Why you can trust ZDNET : ZDNET independently tests and researches products to bring you our best recommendations and advice. When you buy through our links, we may earn a commission. Our process

'ZDNET Recommends': What exactly does it mean?

ZDNET's recommendations are based on many hours of testing, research, and comparison shopping. We gather data from the best available sources, including vendor and retailer listings as well as other relevant and independent reviews sites. And we pore over customer reviews to find out what matters to real people who already own and use the products and services we’re assessing.

When you click through from our site to a retailer and buy a product or service, we may earn affiliate commissions. This helps support our work, but does not affect what we cover or how, and it does not affect the price you pay. Neither ZDNET nor the author are compensated for these independent reviews. Indeed, we follow strict guidelines that ensure our editorial content is never influenced by advertisers.

ZDNET's editorial team writes on behalf of you, our reader. Our goal is to deliver the most accurate information and the most knowledgeable advice possible in order to help you make smarter buying decisions on tech gear and a wide array of products and services. Our editors thoroughly review and fact-check every article to ensure that our content meets the highest standards. If we have made an error or published misleading information, we will correct or clarify the article. If you see inaccuracies in our content, please report the mistake via this form.


How to create different network locations in MacOS for more flexible connections

This MacOS feature helps make connecting to different networks easier and more purpose-driven.
Written by Jack Wallen, Contributing Writer
MacOS Ventura

I connect to a lot of different networks. At home, I have three different LANs to choose from, which I use depending on my needs. For example, I have a general-purpose network and one that I use for the deployment of containers and the like.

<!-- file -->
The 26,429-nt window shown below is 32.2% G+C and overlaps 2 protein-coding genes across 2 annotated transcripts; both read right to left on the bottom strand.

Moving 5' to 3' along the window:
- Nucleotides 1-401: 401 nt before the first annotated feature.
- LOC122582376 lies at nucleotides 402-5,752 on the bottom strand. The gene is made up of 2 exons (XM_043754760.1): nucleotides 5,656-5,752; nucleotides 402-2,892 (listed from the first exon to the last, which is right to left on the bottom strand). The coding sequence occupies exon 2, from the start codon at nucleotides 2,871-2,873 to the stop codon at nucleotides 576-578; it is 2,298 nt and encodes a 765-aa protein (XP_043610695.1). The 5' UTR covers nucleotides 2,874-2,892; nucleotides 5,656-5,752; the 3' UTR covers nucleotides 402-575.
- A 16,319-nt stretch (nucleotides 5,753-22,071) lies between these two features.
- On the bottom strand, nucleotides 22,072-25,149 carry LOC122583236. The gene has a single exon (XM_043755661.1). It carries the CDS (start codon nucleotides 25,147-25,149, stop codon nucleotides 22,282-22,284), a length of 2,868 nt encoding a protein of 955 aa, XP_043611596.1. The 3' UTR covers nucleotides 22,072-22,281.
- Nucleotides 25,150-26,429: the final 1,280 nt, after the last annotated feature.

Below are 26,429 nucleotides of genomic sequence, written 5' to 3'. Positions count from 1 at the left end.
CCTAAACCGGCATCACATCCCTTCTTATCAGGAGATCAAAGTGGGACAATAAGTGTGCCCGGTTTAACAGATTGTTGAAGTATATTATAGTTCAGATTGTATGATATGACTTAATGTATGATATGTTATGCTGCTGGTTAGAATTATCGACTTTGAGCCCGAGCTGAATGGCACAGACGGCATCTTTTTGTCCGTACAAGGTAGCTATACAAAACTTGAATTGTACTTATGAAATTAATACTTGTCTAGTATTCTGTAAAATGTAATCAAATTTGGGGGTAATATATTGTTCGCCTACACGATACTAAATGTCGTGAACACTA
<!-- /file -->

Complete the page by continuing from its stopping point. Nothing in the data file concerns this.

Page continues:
For the general-purpose network, I can just have MacOS accept an IP address from the DHCP server. However, for the container network, I prefer assigning a static IP address.

Is this possible?

It certainly is. With the help of MacOS Network Locations, you can assign specific configurations for specific networks (or locations) and even define a particular network you want to connect to within a location.

Let me show you how it works.

Also: How to manage SSH connections on MacOS with Termius 

How to create different network locations in MacOS 


The only thing you'll need is a device running an updated version of MacOS. This feature works with both wired and wireless connections.

1. Open System Preferences

Click the Apple menu at the top right of your display and select System Preferences from the menu.

2. Open Network

From within System Preferences, click the Network icon to open the Network section.

3. Create a new network location

From the Location drop-down, select Edit Locations. In the resulting pop-up, click + (the plus sign). You will be prompted to name the location, so type a new name and hit Enter on your keyboard, and then click Done.

The Network Locations creation window.

Creating a new Network Location in MacOS Monterey.

Image: Jack Wallen

4. Configure the new location

Make sure to select the new location you created from the Location drop-down. Click Advanced to open the location configuration window, where you can configure the location to meet your specific needs. For example, you can select the network to be used and then configure that network for a static IP address using the Cloudflare DNS servers.

The MacOS advanced network configuration window.

Configuring a network for the new location in MacOS.

Image: Jack Wallen

Once you've configured the location exactly how you need it, click Apply to save everything.

Switching to a different Network Location

After you've created all of the network locations you need, MacOS makes it very easy to switch between them. All you have to do is click the Apple menu > Location > [Location name] (select the name of the location you want to use).

The MacOS Apple menu.

Switching between network locations is a few mouse clicks away.

Image: Jack Wallen

And that's all there is to creating and using network locations in MacOS. If you need to get specific with how your MacOS device interacts with a network, this is a great way to go. Just remember, however, if you move from the current location, you'll want to select another. For example, if you have one location for home and one for work, your machine might have trouble connecting to that work LAN with the home settings.

Fortunately, you are now empowered to more easily make that switch.

Editorial standards